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Shatter blasts lack of action to protect surrogate families

A former Minister for Justice has blasted the State’s lack of action regarding surrogate families as a “disgrace”.
Alan Shatter, Fine Gael’s Minister for Justice between 2011 and 2014 and a prominent family law solicitor, claims that a bill introduced by him in early 2014 would have dealt with the issue of legal recognition for surrogate parents, only for the subject of surrogacy to be dropped by the then Government several months later.
Responding to an article published in Saturday’s Irish Examiner, Mr Shatter said the State had promised the Supreme Court during a case related to surrogacy that his bill would be used to fill the gaps in the law relating to such problems and described the fact that this had not transpired as “unacceptable”.
“Later when delivering its judgement in that case the Supreme Court was critical of the legislature for failing to earlier enact the required legislation,” Mr Shatter said.
There has been a need for many years for comprehensive legislation and legal procedures addressing the rights and obligations of the parents of children born to a surrogate mother.
The article in Saturday’s Irish Examiner described how a Cork mother of twins born via surrogacy has no legal relationship with her children.
Annmarie McCarthy, who turned to surrogacy after underlying health issues meant it would be unsafe for her to conceive naturally, described how as far as Ireland is concerned she is a “legal stranger” to her children, with no parental rights.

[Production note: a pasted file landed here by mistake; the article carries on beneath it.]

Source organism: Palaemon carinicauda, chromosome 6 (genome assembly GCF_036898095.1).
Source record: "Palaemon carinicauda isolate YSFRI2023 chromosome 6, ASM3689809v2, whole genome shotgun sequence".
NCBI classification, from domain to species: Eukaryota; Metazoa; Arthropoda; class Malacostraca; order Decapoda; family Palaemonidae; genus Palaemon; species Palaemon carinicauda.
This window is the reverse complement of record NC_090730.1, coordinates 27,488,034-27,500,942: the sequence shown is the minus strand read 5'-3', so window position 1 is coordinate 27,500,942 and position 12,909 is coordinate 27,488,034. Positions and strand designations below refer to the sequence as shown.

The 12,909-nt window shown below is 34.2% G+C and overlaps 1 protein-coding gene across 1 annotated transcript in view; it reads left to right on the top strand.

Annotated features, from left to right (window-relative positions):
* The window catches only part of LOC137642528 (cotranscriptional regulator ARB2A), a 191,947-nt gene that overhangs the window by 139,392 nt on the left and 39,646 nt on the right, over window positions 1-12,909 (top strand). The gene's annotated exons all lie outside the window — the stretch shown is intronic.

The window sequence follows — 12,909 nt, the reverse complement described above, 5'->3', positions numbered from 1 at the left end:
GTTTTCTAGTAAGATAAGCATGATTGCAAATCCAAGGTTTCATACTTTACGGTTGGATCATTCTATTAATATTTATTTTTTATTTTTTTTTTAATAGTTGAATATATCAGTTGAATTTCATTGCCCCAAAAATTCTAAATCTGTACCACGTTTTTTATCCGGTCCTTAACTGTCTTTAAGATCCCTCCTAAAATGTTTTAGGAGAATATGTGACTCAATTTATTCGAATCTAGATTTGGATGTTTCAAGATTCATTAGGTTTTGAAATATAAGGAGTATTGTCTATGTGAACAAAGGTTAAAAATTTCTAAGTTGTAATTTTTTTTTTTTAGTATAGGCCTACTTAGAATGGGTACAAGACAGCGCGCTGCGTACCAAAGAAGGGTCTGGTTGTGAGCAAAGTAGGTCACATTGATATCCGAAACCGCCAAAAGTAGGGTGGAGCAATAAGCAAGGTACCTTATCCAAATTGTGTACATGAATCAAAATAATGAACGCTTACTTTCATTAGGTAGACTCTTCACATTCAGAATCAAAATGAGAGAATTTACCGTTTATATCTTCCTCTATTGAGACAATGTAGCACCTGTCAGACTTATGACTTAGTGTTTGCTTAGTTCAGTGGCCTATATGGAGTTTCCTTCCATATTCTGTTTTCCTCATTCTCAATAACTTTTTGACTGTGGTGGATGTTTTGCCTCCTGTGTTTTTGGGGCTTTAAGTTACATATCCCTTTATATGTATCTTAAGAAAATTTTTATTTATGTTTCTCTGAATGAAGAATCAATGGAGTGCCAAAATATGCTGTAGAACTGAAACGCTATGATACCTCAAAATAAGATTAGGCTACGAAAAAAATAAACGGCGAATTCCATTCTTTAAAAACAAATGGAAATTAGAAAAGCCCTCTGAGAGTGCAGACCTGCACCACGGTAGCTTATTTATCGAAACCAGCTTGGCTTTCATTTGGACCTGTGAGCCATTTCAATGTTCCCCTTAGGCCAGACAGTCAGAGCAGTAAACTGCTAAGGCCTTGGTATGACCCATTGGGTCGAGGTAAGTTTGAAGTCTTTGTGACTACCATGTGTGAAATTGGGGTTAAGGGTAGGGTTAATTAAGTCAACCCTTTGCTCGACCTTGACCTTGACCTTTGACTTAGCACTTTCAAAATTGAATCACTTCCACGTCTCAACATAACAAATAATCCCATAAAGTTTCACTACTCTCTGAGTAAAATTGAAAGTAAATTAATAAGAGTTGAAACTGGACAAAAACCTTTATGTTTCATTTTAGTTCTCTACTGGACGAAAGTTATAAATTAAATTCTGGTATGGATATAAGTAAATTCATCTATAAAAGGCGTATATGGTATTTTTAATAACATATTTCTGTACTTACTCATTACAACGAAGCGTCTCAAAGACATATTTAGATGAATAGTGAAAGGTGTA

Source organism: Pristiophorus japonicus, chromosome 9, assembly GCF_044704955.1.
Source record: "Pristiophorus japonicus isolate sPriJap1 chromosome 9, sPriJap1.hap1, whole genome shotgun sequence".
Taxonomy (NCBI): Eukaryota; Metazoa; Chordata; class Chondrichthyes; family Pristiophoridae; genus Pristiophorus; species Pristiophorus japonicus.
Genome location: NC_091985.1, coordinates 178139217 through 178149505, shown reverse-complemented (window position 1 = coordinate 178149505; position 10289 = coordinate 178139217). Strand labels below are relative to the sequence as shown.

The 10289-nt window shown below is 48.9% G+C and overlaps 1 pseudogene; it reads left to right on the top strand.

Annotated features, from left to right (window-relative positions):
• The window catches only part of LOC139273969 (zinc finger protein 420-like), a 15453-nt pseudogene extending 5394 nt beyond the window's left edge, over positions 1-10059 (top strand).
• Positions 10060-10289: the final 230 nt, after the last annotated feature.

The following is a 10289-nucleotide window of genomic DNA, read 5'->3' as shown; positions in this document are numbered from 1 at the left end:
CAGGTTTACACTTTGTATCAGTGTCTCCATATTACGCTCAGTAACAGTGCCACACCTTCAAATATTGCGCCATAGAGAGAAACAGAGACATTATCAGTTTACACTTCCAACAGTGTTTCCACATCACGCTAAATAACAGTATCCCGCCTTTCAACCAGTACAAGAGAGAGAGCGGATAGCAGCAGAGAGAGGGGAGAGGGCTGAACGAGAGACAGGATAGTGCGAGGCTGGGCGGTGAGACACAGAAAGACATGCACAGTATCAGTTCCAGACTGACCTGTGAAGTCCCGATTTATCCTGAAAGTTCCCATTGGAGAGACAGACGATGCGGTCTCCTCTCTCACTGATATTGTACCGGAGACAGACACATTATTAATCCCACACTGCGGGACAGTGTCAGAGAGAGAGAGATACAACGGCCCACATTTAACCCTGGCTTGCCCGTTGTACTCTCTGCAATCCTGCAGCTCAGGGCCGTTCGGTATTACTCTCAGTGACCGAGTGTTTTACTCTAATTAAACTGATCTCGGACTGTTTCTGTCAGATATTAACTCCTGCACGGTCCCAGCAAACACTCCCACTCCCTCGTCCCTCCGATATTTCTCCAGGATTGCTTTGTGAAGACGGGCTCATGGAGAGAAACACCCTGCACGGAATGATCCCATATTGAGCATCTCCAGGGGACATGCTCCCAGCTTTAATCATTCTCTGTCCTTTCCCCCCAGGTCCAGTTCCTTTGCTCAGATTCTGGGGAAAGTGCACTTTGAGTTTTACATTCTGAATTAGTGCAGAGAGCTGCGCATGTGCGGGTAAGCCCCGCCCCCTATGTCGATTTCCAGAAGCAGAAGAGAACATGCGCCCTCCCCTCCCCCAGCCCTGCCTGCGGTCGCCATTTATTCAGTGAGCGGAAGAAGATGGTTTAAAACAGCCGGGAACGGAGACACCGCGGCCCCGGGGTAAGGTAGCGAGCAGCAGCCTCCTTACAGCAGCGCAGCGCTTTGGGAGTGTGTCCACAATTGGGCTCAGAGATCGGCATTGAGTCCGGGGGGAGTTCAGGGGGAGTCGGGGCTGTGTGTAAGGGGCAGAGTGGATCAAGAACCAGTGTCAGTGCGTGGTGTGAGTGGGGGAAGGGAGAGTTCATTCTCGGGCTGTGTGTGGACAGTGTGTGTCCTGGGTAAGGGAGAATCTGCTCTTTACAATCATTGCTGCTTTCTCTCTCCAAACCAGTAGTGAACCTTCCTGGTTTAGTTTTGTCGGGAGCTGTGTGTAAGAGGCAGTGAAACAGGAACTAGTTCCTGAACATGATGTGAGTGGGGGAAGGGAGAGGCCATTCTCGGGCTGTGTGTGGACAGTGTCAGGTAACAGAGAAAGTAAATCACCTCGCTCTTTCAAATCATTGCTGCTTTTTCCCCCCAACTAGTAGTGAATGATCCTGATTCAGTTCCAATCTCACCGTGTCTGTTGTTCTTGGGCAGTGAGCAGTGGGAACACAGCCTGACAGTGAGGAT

In his letter, Mr Shatter states that “no parent or child should be trapped in a legal twilight zone and left in a legal limbo”.
He said that the surrogacy provisions contained in his 2014 bill had been “derived from my personally conducting a comparative analysis of then existing surrogacy laws across the world” and that, while there had been resistance behind the scenes to the bill due to it being “too controversial”, he had stood his ground on the matter to ensure his version was the one published.
He said that those same surrogacy provisions were subsequently dropped by his successor as Minister for Justice Frances Fitzgerald in September of that year, with then Minister for Health Leo Varadkar stating the matter would be addressed in a bill of his own to be prepared in 2015, which never transpired.
Mr Shatter left office in May 2014 in the fallout from the Garda Maurice McCabe scandal. He was subsequently cleared in the courts of having handled that matter inappropriately.
Children born abroad
Regarding the surrogacy issue, he said that he is of the opinion that it is “inevitable” that whatever legislation is finally enacted on the matter “will fail to properly and comprehensively address” the legal relationship between parents and their surrogate children born abroad, and the same relationship of those children to the same parents “with whom they live and to whom they are emotionally attached”.
There are currently roughly 1,000 surrogate children living in Ireland as Irish citizens.
Two reports have been produced over the past 20 years aimed at resolving the issue of such children’s legal status, with an Oireachtas committee currently in the process of composing a third.
At present parents of surrogates are not permitted to provide legal consent for their children for issues stemming from the trivial, such as a school trip, to the life-changing, such as a crucial medical intervention.

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